The Pie: Film, Caribbean, and Ozempic

June 7, 2024

Hi Pies - welcome back to your sugar-free slice of pie!

Check out our take on the two latest weight-loss drugs making the rounds and what that means for companies trying to capture the "food as medicine" twin offering below.

We are also diving into Caribbean cuisine is expanding and Haitian, Guyanese, Dominican, and Trinidadian creations are getting more accents of attention.

We love to see more flavor on plates and in contemporary cinema. Filmmakers are brewing more behind the lens of agriculture and environmental justice. Sundance is taking place right now and you can now stream some of the action right at home. One standout film with the director award, Sugarcane, is a gripping investigation that sparks a reckoning on the nearby Sugarcane Reserve. We attended the premiere and talk of Common Ground recently and truly look forward to more storytelling driving regenerative consumer decisions this season and beyond.

Next week we will be back with a summary of supply chain and geopolitical trends, innovators of the past and future, and, of course, we are smack-jellied in the middle of jobs and AI -- it's time to have a more honest conversation.

Until then... stay well,

Riana and the Journey Team 🌱

A Shot at Food as Medicine 💉

Obesity is a growing worldwide epidemic that affects the overall wellness, happiness, competitiveness, and output of billions of people in dozens of countries - America being no exception - which is why two drugs have recently taken the spotlight due to their weight-loss inducing side effects: Ozempic and Wegovy. The stardom, black market, and $77 Billion "formal" market of these medications have skyrocketed to virality, as dozens of hashtags with hundreds of thousands of views each overflow on TikTok and X (formerly Twitter) for those who are taking them. However, a common and negative side effect is a lack of nourishment as people become unable to consume food. Longitudinal studies are years away from true evidence, food companies can take a step forward in the nutrition and appetite fight.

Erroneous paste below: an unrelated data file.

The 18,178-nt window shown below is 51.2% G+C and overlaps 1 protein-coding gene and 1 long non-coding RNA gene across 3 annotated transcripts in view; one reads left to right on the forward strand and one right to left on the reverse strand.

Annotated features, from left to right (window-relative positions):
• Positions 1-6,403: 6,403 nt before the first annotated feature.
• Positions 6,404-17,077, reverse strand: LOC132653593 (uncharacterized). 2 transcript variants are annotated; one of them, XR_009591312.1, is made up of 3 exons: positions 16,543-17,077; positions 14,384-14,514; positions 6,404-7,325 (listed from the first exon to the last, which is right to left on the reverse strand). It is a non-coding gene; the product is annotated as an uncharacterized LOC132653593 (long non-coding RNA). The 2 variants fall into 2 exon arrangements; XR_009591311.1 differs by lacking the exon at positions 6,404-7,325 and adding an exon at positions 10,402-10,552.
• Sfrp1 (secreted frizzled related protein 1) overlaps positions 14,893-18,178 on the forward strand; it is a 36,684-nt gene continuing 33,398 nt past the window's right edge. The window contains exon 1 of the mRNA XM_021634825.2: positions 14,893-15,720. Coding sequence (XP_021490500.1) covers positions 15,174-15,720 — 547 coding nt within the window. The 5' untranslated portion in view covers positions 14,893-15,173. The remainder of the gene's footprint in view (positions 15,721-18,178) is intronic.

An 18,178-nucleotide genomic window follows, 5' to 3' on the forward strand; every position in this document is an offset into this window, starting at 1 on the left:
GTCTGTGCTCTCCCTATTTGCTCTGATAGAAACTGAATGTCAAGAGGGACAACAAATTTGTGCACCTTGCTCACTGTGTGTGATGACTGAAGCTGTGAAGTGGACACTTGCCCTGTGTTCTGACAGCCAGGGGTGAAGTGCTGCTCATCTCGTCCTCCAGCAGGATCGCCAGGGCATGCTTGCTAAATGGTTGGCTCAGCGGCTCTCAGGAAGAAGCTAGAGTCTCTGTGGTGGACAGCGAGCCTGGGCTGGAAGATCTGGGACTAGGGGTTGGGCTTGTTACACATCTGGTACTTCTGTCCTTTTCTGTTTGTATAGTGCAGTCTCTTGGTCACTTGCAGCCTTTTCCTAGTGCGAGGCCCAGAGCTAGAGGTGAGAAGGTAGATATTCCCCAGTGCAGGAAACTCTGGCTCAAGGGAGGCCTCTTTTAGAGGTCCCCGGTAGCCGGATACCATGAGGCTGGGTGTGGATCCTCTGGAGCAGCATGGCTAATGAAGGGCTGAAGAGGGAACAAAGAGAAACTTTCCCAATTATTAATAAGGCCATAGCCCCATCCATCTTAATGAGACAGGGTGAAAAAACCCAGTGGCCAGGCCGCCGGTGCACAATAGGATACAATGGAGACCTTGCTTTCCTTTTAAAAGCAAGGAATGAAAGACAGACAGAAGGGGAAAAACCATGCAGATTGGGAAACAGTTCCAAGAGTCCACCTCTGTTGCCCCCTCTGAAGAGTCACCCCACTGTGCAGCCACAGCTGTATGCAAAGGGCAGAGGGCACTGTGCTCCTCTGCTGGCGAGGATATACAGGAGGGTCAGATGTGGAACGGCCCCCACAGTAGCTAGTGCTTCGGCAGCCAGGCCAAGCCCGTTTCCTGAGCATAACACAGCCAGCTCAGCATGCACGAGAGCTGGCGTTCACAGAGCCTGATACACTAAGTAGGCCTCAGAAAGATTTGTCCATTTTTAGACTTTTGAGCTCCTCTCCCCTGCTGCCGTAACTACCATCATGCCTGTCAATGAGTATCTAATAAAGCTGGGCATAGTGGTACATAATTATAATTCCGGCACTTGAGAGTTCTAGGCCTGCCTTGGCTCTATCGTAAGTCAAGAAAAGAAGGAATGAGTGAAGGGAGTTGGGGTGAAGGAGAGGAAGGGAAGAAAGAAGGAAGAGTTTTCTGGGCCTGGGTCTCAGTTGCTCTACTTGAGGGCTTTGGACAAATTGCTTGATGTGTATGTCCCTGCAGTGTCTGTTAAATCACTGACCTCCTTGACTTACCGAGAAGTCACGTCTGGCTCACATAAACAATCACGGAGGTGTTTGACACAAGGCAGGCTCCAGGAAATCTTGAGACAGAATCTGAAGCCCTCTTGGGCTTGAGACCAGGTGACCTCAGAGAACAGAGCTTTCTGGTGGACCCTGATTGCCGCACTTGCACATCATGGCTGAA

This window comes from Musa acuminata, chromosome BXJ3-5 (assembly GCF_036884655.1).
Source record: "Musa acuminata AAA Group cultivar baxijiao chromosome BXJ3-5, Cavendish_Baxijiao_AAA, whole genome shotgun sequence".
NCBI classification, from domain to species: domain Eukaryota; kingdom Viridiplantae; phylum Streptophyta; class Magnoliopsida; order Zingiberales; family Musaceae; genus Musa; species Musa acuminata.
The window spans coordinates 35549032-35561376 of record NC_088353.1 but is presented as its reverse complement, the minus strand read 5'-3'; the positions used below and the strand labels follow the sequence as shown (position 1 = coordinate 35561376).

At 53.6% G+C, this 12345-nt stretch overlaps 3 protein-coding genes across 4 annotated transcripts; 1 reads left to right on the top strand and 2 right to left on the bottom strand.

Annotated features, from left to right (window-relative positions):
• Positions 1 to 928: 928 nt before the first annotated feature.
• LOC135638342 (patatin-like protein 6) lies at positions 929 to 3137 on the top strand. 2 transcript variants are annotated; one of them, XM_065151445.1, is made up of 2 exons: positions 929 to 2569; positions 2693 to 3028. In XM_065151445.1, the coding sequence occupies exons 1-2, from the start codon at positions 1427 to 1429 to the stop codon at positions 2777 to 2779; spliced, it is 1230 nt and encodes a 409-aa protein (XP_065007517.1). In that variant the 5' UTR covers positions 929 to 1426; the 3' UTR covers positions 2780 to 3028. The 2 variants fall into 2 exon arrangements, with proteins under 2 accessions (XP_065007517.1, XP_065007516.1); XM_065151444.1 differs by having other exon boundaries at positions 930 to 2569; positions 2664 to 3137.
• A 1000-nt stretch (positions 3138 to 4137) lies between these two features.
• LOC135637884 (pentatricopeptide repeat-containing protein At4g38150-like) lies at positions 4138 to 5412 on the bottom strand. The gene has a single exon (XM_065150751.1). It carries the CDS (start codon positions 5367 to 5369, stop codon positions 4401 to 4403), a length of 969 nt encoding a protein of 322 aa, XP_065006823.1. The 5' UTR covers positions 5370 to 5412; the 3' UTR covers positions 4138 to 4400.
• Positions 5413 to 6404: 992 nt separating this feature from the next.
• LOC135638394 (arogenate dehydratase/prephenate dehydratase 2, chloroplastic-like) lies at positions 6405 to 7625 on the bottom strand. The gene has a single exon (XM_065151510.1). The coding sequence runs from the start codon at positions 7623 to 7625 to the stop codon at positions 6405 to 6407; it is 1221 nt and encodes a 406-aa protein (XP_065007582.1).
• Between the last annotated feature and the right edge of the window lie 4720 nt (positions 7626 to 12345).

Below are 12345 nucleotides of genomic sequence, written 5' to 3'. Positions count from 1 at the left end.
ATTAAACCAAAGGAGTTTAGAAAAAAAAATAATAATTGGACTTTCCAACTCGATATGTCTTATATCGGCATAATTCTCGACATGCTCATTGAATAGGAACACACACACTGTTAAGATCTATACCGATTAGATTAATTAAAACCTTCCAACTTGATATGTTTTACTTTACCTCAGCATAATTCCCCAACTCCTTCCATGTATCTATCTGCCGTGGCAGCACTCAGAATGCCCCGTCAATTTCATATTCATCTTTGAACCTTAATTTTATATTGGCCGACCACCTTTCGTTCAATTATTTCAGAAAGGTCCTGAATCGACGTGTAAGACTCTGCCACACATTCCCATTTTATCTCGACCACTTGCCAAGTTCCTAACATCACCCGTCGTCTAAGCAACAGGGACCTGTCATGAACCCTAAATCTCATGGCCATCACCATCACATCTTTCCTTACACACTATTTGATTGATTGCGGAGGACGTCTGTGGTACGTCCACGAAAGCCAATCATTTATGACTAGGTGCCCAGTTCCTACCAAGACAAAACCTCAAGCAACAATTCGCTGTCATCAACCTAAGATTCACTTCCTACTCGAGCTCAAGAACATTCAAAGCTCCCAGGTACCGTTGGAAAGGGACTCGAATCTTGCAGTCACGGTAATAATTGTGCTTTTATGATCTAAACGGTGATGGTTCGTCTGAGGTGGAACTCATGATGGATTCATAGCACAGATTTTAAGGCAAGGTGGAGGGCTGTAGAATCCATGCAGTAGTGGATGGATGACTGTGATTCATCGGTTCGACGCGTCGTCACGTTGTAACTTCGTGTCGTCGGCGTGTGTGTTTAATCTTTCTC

This is where many brands are stepping and ramping up to capitalize on this newest trend. Where their bottom lines were hurt as reduced appetites meant reduced profits for them, they have instead developed products that cater to those taking Ozempic and Wagovy. Large global food companies are pouring in research dollars making supplements to help meet vitamin and nutritional needs. At the same time, chemical and ingredient labs are looking to design drinks to meet protein and muscle mass needs. Startups have a large opportunity to gain trust and social following as more consumers are looking for alternative brands.

As the drugs continue to be in high demand, only time will tell if this is nothing more than the latest drug fad or a long-lasting change that food companies must adapt to.

Caribbean Rising